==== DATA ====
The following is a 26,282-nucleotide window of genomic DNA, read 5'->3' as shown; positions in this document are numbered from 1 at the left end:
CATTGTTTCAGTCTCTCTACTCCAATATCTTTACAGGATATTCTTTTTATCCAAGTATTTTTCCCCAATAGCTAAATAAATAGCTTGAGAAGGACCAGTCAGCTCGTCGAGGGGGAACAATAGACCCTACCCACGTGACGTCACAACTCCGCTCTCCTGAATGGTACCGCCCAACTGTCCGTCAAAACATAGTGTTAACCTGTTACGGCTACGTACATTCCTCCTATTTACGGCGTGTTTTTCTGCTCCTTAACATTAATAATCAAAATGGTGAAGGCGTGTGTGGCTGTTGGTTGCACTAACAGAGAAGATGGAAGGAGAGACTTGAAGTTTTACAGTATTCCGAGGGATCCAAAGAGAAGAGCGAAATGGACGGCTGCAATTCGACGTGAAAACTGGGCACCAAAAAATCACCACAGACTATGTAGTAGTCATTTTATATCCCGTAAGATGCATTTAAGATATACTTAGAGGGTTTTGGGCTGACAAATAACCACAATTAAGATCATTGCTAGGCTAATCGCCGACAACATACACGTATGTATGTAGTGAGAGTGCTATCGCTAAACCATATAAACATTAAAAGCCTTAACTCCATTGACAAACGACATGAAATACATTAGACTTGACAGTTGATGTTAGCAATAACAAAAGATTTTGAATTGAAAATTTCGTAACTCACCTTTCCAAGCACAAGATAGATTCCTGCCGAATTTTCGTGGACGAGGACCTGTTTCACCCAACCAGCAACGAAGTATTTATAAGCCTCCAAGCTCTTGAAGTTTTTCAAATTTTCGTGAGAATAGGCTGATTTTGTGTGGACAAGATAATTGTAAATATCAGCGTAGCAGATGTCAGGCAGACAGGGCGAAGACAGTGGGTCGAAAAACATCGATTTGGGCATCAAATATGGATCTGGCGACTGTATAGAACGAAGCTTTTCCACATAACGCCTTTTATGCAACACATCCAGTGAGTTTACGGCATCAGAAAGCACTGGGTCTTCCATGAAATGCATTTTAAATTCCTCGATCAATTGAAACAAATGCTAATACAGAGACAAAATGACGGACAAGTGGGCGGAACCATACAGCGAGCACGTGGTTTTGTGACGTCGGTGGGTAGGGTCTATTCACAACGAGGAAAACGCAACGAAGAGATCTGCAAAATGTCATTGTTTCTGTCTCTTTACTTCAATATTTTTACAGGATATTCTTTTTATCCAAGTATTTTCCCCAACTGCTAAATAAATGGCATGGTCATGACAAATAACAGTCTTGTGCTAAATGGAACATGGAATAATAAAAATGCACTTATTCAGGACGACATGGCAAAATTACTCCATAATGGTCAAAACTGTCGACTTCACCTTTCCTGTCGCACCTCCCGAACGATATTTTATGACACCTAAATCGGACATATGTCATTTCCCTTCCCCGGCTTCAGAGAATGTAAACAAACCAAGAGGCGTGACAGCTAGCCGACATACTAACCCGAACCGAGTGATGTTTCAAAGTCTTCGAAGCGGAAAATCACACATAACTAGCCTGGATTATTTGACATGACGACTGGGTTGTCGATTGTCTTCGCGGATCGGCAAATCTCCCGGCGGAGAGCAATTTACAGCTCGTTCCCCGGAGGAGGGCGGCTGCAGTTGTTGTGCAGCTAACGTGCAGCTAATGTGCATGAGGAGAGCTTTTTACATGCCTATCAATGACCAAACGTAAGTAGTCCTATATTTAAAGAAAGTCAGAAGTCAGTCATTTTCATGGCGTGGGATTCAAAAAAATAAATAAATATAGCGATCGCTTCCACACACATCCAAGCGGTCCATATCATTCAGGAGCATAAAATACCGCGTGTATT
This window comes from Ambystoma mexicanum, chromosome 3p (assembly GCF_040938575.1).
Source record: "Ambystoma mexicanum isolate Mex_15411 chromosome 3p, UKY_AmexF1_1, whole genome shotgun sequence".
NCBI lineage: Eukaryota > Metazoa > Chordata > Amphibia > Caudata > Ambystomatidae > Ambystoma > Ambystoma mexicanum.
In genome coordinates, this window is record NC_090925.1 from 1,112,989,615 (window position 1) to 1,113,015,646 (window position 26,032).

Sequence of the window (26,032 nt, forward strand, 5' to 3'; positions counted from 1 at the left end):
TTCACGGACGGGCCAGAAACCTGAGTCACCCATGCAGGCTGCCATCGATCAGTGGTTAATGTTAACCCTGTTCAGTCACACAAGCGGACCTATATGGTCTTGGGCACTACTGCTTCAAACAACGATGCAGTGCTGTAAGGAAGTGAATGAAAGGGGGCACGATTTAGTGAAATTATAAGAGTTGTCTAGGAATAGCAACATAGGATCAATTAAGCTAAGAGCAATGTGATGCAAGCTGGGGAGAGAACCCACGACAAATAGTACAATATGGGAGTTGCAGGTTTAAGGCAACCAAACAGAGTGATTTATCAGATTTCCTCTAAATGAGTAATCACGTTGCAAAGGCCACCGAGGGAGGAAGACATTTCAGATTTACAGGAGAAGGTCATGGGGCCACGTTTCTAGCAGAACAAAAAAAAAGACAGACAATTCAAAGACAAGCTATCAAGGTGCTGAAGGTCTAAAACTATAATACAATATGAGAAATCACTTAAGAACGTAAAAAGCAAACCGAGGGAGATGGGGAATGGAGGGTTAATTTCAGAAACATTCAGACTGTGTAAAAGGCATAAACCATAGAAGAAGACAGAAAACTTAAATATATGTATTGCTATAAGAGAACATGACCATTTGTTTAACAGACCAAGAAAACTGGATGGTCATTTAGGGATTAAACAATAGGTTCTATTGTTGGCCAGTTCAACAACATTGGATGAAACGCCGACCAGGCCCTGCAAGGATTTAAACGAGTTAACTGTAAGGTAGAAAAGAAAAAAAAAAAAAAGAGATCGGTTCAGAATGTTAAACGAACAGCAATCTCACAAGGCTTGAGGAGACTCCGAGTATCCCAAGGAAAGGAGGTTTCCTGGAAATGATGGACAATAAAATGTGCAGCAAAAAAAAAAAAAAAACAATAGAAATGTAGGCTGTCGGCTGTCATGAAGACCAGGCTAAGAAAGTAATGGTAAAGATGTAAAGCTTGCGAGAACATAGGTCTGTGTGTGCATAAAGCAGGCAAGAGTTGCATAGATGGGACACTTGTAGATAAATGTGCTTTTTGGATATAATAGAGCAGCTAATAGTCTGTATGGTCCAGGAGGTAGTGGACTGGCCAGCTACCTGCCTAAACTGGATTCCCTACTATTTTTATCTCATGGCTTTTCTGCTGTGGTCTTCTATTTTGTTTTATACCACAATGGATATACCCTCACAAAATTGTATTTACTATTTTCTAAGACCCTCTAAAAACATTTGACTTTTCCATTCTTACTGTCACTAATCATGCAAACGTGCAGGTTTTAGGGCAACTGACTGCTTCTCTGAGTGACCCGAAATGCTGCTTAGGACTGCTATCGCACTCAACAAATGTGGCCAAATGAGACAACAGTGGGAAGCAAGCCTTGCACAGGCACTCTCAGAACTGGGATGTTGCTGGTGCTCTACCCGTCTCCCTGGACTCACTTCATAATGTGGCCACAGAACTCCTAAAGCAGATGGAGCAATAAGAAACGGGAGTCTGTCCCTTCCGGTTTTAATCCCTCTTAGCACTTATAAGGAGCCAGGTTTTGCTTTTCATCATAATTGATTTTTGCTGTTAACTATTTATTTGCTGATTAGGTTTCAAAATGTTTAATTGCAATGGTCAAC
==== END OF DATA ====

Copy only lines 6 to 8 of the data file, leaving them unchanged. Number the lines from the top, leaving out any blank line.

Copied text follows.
In genome coordinates, this window is record NC_090925.1 from 1,112,989,615 (window position 1) to 1,113,015,646 (window position 26,032).

Sequence of the window (26,032 nt, forward strand, 5' to 3'; positions counted from 1 at the left end):
TTCACGGACGGGCCAGAAACCTGAGTCACCCATGCAGGCTGCCATCGATCAGTGGTTAATGTTAACCCTGTTCAGTCACACAAGCGGACCTATATGGTCTTGGGCACTACTGCTTCAAACAACGATGCAGTGCTGTAAGGAAGTGAATGAAAGGGGGCACGATTTAGTGAAATTATAAGAGTTGTCTAGGAATAGCAACATAGGATCAATTAAGCTAAGAGCAATGTGATGCAAGCTGGGGAGAGAACCCACGACAAATAGTACAATATGGGAGTTGCAGGTTTAAGGCAACCAAACAGAGTGATTTATCAGATTTCCTCTAAATGAGTAATCACGTTGCAAAGGCCACCGAGGGAGGAAGACATTTCAGATTTACAGGAGAAGGTCATGGGGCCACGTTTCTAGCAGAACAAAAAAAAAGACAGACAATTCAAAGACAAGCTATCAAGGTGCTGAAGGTCTAAAACTATAATACAATATGAGAAATCACTTAAGAACGTAAAAAGCAAACCGAGGGAGATGGGGAATGGAGGGTTAATTTCAGAAACATTCAGACTGTGTAAAAGGCATAAACCATAGAAGAAGACAGAAAACTTAAATATATGTATTGCTATAAGAGAACATGACCATTTGTTTAACAGACCAAGAAAACTGGATGGTCATTTAGGGATTAAACAATAGGTTCTATTGTTGGCCAGTTCAACAACATTGGATGAAACGCCGACCAGGCCCTGCAAGGATTTAAACGAGTTAACTGTAAGGTAGAAAAGAAAAAAAAAAAAAAGAGATCGGTTCAGAATGTTAAACGAACAGCAATCTCACAAGGCTTGAGGAGACTCCGAGTATCCCAAGGAAAGGAGGTTTCCTGGAAATGATGGACAATAAAATGTGCAGCAAAAAAAAAAAAAAAACAATAGAAATGTAGGCTGTCGGCTGTCATGAAGACCAGGCTAAGAAAGTAATGGTAAAGATGTAAAGCTTGCGAGAACATAGGTCTGTGTGTGCATAAAGCAGGCAAGAGTTGCATAGATGGGACACTTGTAGATAAATGTGCTTTTTGGATATAATAGAGCAGCTAATAGTCTGTATGGTCCAGGAGGTAGTGGACTGGCCAGCTACCTGCCTAAACTGGATTCCCTACTATTTTTATCTCATGGCTTTTCTGCTGTGGTCTTCTATTTTGTTTTATACCACAATGGATATACCCTCACAAAATTGTATTTACTATTTTCTAAGACCCTCTAAAAACATTTGACTTTTCCATTCTTACTGTCACTAATCATGCAAACGTGCAGGTTTTAGGGCAACTGACTGCTTCTCTGAGTGACCCGAAATGCTGCTTAGGACTGCTATCGCACTCAACAAATGTGGCCAAATGAGACAACAGTGGGAAGCAAGCCTTGCACAGGCACTCTCAGAACTGGGATGTTGCTGGTGCTCTACCCGTCTCCCTGGACTCACTTCATAATGTGGCCACAGAACTCCTAAAGCAGATGGAGCAATAAGAAACGGGAGTCTGTCCCTTCCGGTTTTAATCCCTCTTAGCACTTATAAGGAGCCAGGTTTTGCTTTTCATCATAATTGATTTTTGCTGTTAACTATTTATTTGCTGATTAGGTTTCAAAATGTTTAATTGCAATGGTCAAC